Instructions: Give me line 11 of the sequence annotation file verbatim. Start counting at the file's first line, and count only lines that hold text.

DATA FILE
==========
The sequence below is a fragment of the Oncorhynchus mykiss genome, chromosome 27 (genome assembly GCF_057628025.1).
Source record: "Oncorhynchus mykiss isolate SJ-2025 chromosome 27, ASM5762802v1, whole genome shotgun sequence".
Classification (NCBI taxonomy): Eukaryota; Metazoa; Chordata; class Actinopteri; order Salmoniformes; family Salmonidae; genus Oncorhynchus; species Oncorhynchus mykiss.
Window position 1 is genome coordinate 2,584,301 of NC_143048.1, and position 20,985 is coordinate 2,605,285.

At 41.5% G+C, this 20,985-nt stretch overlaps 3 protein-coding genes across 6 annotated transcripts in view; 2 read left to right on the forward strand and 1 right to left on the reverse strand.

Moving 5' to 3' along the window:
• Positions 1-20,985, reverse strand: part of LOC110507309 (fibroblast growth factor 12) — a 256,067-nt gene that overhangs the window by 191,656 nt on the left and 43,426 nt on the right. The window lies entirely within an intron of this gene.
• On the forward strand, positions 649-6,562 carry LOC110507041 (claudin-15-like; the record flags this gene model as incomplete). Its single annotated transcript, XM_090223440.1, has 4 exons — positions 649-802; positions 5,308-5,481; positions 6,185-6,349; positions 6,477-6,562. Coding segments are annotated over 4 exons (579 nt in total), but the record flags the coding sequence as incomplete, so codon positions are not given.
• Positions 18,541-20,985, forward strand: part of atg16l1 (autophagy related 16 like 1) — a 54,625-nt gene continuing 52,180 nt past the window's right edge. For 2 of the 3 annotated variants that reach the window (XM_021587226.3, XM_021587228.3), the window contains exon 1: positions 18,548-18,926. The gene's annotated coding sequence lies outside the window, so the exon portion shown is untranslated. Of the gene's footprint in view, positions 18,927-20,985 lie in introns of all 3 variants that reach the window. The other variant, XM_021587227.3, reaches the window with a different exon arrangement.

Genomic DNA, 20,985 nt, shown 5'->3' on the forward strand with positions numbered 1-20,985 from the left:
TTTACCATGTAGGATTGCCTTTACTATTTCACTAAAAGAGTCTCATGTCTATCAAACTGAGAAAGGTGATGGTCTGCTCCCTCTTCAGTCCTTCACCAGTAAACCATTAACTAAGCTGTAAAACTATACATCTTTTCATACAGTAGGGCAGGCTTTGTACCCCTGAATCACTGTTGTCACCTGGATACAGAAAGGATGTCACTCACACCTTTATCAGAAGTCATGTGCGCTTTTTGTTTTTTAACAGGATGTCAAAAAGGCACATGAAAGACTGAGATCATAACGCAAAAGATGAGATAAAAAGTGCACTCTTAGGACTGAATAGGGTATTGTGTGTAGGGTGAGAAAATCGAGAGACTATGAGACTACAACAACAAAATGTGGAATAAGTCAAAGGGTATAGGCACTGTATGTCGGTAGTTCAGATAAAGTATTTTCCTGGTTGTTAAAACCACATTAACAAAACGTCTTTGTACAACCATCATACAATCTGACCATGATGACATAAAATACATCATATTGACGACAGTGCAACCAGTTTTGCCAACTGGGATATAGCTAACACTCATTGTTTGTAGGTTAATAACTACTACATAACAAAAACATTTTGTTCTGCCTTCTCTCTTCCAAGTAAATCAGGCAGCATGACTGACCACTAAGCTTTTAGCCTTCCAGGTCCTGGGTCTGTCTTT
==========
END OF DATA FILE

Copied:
TTTACCATGTAGGATTGCCTTTACTATTTCACTAAAAGAGTCTCATGTCTATCAAACTGAGAAAGGTGATGGTCTGCTCCCTCTTCAGTCCTTCACCAGTAAACCATTAACTAAGCTGTAAAACTATACATCTTTTCATACAGTAGGGCAGGCTTTGTACCCCTGAATCACTGTTGTCACCTGGATACAGAAAGGATGTCACTCACACCTTTATCAGAAGTCATGTGCGCTTTTTGTTTTTTAACAGGATGTCAAAAAGGCACATGAAAGACTGAGATCATAACGCAAAAGATGAGATAAAAAGTGCACTCTTAGGACTGAATAGGGTATTGTGTGTAGGGTGAGAAAATCGAGAGACTATGAGACTACAACAACAAAATGTGGAATAAGTCAAAGGGTATAGGCACTGTATGTCGGTAGTTCAGATAAAGTATTTTCCTGGTTGTTAAAACCACATTAACAAAACGTCTTTGTACAACCATCATACAATCTGACCATGATGACATAAAATACATCATATTGACGACAGTGCAACCAGTTTTGCCAACTGGGATATAGCTAACACTCATTGTTTGTAGGTTAATAACTACTACATAACAAAAACATTTTGTTCTGCCTTCTCTCTTCCAAGTAAATCAGGCAGCATGACTGACCACTAAGCTTTTAGCCTTCCAGGTCCTGGGTCTGTCTTT